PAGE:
While clownish Francis is meant to be dedicated to working only for Rachel/Roscoe, she hasn't yet paid him, so when he happens to meet in-need-of-a-dogsbody Stanley — not realizing his connection to his other employer — he decides to secretly try serving both of the titular two "guvnors." Mayhem and, for the most part, hilarity, ensue.
If you, like me, cringe and cower at the prospect of any kind of "audience participation," this show may make you rather uncomfortable. If you revel in fourth-wall breaking and improvised comedy, however, you'll love Santana's impressive, exuberant, interactive performance, which also entails tossing off references designed to appeal to local audiences. He does his best to live up to a role seemingly tailor-made for Corden and largely succeeds, although his British accent does disappear periodically. Everyone in the cast is high-energy and up for anything, including engaging in demanding physical comedy. Director Patrick Klein and physical-comedy director Carla Pantoja keep the ridiculous antics moving along nicely, even if the key scene in which Francis attempts to serve two dinners at once does go on a bit long. I enjoyed everyone's performances but for me the MVP award goes to Satterwhite, who is absolutely pitch-perfect as cheerfully sadistic, uppercrust-boarding-school-damaged toff Stanley. Simply splendid.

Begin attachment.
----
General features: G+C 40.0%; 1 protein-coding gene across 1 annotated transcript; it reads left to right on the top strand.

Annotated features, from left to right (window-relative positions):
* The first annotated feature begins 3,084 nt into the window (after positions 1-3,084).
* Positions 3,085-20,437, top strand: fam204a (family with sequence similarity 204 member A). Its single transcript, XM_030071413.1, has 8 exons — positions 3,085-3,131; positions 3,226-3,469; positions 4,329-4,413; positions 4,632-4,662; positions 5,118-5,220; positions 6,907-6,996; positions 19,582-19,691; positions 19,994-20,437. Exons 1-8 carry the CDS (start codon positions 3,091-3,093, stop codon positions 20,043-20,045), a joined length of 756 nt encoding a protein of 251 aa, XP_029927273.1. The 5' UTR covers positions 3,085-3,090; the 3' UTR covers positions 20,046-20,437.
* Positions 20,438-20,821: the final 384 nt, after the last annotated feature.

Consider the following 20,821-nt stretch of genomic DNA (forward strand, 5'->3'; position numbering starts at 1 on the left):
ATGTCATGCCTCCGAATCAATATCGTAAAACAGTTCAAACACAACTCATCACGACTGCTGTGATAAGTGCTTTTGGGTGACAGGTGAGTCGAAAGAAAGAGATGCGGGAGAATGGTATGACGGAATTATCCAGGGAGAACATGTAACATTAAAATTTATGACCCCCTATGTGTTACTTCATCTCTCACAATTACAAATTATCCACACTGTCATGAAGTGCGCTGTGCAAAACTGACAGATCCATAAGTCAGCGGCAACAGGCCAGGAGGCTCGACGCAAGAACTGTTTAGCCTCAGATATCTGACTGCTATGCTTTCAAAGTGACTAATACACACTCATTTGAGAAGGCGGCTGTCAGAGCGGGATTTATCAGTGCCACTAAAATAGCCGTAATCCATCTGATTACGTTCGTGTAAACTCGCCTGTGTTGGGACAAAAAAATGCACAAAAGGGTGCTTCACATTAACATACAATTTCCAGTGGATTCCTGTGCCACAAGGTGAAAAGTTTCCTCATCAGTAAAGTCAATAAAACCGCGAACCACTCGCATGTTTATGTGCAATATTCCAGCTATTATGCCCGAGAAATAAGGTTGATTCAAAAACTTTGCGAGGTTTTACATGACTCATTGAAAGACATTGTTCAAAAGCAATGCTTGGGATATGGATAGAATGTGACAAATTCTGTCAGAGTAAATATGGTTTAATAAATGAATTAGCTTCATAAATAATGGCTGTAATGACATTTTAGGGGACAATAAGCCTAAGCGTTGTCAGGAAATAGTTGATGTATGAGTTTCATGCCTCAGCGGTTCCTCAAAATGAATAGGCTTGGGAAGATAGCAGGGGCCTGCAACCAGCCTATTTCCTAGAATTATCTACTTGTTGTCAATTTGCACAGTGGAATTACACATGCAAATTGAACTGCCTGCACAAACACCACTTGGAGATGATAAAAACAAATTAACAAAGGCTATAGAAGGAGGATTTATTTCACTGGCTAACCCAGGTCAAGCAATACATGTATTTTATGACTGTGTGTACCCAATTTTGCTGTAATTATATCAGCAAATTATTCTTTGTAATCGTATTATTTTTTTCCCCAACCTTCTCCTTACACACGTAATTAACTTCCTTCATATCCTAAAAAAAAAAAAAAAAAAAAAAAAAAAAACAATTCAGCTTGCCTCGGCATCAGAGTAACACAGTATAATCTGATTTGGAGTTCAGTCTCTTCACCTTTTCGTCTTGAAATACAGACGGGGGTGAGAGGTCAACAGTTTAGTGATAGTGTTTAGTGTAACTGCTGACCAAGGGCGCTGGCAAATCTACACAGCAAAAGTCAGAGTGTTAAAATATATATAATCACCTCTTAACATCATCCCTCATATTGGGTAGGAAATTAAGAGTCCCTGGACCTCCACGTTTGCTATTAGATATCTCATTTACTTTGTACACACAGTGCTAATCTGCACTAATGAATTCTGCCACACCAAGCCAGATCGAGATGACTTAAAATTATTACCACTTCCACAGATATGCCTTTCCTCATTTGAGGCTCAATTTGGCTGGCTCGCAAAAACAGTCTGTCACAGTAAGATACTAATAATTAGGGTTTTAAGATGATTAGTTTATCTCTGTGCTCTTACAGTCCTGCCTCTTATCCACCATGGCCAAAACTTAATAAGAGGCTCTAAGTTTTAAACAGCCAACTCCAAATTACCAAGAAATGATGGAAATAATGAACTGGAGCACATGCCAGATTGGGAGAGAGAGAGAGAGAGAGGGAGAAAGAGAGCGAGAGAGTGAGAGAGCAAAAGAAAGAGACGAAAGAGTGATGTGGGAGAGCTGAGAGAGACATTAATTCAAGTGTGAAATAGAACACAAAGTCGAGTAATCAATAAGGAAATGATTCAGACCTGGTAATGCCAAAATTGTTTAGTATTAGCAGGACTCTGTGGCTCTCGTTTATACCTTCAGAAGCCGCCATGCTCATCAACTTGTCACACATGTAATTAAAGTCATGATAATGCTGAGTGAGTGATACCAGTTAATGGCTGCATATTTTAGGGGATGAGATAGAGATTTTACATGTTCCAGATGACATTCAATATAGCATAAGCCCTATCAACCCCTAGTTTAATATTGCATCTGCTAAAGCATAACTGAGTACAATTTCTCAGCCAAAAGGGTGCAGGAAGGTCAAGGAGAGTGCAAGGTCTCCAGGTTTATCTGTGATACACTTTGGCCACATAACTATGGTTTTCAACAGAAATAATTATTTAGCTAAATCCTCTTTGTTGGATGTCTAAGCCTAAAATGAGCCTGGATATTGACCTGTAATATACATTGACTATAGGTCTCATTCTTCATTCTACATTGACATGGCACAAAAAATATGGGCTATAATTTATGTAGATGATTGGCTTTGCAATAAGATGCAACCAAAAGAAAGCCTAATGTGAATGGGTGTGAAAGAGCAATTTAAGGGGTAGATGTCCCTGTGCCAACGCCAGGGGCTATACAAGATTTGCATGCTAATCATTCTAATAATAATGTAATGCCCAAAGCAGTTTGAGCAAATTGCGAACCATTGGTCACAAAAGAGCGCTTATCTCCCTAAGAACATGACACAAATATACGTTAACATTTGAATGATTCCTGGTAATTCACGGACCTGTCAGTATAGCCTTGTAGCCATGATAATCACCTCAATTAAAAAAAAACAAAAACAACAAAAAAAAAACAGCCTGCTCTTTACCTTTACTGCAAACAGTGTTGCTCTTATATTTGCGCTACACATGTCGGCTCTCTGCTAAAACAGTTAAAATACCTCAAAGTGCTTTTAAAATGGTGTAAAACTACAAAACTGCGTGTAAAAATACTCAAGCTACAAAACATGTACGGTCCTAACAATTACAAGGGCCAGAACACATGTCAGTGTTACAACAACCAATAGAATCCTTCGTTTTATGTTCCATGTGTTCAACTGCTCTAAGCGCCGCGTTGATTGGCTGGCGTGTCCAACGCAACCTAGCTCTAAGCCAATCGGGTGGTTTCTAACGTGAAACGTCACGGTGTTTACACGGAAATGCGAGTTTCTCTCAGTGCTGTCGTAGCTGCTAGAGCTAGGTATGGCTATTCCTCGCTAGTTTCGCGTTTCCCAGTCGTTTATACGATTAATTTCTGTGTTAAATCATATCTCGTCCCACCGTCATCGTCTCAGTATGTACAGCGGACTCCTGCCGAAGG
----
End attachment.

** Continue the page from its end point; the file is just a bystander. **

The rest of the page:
The most charming, and special, aspect of "One Man, Two Guvnnors," though, is the fact that it boasts original songs sprinkled throughout, performed by an ace band (Pauline Sampson, Brietta Gregerm, Nathan Howland, Nicholas Martin and Drew Weber, directed by Lauren Bevilacqua) as well as the cast, who occasionally sing and turn up for solos on increasingly humorous instruments.
The pastiche music itself moves along from skiffle — acoustic, jazz/folk/blues-influenced pop tunes played often on homemade instruments — to British Invasion rock 'n roll in the style of the early Beatles. Highlights include the wonderfully harmonized trio number by the three ladies of the cast ("Lighten Up and Lay Low") and the rollicking "The Brighton Line." It's all a great treat to watch and listen to and you can bet I'm listening to the soundtrack as I type this.
Costumes by Patricia Tyler include nicely matching retro cardigans for the band and give a neat nod to Franics' roots in the commedia dell'arte Harlequin character by outfitting him in argyle. Klein's scenic design evokes the early '60s era and the whimsical look of Brighton pier and pavilion.
If you're looking to laugh (and you're not terrified by the possibility of — shudder — audience participation), "One Man, Two Guvnors" may be just your cup of tea.
What: "One Man, Two Guvnors."
Where: Lucie Stern Theater, Middlefield Road, Palo Alto.
When: Through June 30 (showtimes vary).
This story contains 822 words.
Stories older than 90 days are available only to subscribing members. Please help sustain quality local journalism by becoming a subscribing member today.
If you are already a subscriber, please log in so you can continue to enjoy unlimited access to stories and archives. Subscriptions start at $5 per month and may be cancelled at any time.